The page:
On Easter morning, I was a little nervous. Our church does not offer kid programs on major holidays. This gives all the adults who otherwise would be teaching and crafting, and I’m sure a healthy amount of disciplining, a morning off. I used to stew the day before these holiday services, wondering if my kid would be the one to squawk, wondering if we’d have to disturb a whole row for a potty break, worrying that their boredom would turn to naughtiness.
The first time we took our son into a holiday service, I was told, “Just teach him to sit there quietly.” Now, I don’t know about you, but to me, that didn’t sound practical. I think back to my early church service career when kids always attended the service. My parents were super-strict, and I was well-behaved. I could draw on the offering envelopes, but that’s about all I was allowed to do.
Even so, I have a vivid memory of dropping to the floor between the pews, and taking in the eye-level sight of everyone’s Sunday shoes. I recall the polished men’s loafers and the women’s pumps topped by hose-clad cankles. But it gets worse. Where I was headed, I don’t know, but I remember worming my way underneath the pews to another row, I guess to visit a friend. I bumped my head on the bottoms of the bench seats, and brushed past the legs of startled church-goers. And I’ll repeat: I was a GOOD kid.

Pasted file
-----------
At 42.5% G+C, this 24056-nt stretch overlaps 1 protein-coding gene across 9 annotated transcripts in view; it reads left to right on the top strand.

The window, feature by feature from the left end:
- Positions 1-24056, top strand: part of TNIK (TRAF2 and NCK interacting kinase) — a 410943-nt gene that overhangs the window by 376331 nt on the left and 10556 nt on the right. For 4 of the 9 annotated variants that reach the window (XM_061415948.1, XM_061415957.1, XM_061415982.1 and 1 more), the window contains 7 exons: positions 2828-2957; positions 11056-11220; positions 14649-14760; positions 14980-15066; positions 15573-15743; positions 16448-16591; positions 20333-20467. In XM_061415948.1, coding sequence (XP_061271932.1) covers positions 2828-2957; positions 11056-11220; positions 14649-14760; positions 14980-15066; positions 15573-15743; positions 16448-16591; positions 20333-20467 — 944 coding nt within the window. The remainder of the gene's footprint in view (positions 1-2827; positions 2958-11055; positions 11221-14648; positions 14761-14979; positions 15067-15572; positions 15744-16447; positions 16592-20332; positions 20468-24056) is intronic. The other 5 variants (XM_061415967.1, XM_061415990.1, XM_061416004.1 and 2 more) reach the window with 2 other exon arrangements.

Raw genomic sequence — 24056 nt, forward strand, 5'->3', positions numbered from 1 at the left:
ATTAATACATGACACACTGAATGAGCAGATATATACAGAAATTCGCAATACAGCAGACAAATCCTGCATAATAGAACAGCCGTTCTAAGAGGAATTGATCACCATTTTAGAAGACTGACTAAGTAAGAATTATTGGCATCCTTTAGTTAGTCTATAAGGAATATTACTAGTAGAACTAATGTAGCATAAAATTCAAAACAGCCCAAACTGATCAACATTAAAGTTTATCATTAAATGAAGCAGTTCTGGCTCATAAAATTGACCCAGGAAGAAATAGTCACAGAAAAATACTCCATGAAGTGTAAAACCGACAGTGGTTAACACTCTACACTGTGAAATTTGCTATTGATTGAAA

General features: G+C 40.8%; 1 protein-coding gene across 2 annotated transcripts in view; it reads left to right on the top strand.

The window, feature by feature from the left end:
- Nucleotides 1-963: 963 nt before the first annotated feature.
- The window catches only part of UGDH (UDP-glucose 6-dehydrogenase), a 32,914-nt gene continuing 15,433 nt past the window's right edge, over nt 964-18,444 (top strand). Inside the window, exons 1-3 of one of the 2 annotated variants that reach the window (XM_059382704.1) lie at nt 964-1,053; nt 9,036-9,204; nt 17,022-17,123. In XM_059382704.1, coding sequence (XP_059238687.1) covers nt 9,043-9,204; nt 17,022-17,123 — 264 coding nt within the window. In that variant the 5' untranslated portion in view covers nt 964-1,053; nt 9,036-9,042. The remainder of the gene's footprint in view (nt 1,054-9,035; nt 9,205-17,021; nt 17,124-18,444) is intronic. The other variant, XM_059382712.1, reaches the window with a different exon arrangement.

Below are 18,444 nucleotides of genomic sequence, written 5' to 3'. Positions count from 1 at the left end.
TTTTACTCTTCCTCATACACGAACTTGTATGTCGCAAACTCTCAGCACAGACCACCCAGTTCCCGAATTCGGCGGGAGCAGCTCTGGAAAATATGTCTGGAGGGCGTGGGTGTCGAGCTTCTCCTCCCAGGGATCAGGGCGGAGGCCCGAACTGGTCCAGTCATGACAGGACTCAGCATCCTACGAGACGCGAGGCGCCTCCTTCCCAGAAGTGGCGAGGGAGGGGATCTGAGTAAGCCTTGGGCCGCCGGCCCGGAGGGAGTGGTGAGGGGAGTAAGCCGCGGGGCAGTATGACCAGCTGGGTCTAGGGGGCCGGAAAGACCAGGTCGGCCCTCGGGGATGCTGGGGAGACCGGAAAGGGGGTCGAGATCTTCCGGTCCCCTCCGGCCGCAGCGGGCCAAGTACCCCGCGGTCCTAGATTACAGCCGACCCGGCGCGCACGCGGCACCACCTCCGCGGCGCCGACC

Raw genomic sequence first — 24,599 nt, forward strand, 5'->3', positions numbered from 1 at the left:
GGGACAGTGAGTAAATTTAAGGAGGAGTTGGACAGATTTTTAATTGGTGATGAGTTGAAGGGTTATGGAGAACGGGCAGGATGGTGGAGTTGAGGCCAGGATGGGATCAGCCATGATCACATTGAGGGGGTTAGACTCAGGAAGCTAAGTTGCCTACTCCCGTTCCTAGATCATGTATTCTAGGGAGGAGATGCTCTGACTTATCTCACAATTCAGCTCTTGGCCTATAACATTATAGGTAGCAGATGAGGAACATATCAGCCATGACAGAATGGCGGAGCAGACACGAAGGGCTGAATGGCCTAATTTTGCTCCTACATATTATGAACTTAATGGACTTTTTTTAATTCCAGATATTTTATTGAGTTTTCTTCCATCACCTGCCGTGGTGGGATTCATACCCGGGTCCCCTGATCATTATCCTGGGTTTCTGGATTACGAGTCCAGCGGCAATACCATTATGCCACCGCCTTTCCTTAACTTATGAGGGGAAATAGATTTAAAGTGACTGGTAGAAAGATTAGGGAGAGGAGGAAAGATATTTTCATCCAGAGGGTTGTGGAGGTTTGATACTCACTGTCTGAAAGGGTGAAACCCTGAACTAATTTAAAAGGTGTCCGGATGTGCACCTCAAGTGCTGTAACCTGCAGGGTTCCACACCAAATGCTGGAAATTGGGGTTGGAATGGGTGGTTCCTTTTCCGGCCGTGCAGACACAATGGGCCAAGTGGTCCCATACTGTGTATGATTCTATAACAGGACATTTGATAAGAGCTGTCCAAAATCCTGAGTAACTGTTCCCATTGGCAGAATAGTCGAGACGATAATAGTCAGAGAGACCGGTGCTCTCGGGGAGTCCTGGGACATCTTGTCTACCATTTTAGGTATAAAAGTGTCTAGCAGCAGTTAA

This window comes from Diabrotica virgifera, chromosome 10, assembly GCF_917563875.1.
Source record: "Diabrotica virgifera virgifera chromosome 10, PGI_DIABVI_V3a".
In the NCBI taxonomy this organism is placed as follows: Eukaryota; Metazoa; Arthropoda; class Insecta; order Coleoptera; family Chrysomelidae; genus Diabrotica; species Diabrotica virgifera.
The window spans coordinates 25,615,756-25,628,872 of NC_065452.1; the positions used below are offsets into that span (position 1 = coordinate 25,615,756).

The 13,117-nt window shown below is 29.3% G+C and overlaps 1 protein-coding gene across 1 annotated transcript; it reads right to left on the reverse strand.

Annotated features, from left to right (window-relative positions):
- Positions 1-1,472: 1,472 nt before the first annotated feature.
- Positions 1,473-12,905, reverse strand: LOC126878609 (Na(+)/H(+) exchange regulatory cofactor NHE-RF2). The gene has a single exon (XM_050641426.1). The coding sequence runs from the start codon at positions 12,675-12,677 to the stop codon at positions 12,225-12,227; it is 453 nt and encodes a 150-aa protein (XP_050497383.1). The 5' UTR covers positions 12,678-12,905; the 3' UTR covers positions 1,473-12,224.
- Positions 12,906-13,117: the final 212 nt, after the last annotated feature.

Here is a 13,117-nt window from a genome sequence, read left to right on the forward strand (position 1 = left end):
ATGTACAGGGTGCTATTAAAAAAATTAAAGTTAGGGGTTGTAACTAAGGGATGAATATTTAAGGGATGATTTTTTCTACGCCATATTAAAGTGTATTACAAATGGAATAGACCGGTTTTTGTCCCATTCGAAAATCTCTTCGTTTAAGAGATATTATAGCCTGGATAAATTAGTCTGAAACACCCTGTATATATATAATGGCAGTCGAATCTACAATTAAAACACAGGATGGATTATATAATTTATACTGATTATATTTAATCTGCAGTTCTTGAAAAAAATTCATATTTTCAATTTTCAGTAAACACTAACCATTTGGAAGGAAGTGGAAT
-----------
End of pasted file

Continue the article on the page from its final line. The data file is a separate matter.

My son had proven to be unpredictable, so I packed an emergency kit, filling my purse full of activities, snacks without loud wrappers, and airline booze bottles for anyone seated nearby. (Just kidding. They were all for me.) We entered bravely, and he was awestruck by the size of the room and the music. I realized that despite the numerous activities we attended there, he had never even been in the sanctuary before.
We stood during the praise music. He hung on us, standing on our seats, eyes wide, then he laid down on the seats behind us. By the time the music was over, we turned around to find him asleep.
Two women from the early child care program, well familiar with his (and all the other kids’) restlessness, were a row or two behind us. “It’s an Easter miracle!” they whispered to us, laughing. He was 3 years old.
This year, when we arrived with our now 9- and 6-year-olds, we scooted into the aisle. “Are these seats saved?” I asked a woman, who stood alone in the middle of the row.
She gestured to seats on her other side, indicating she was trying to save them. “Well, I’m saving some for my kids. But I don’t know if they’ll even be here. I can’t really rely on them to show up.” She told me her kids were in their 30s. She always sat in the same spot, so they could find her and sit with her if they were there. She soon gave up, and relinquished the seats on her other side.
These days, my kids are more mature. I have faith that they can probably weather a service without the Parnells bursting out in a family brouhaha. I also know that there’s no lynch mob to track down the children who couldn’t resist whispering something important into their parents’ ears. My children both sat through the service perfectly, and even (having been bribed) were able to give three facts that they’d learned during the service.
I, too, fully grasped a fact. What a blessing it is to have my kids at my side on Easter morning.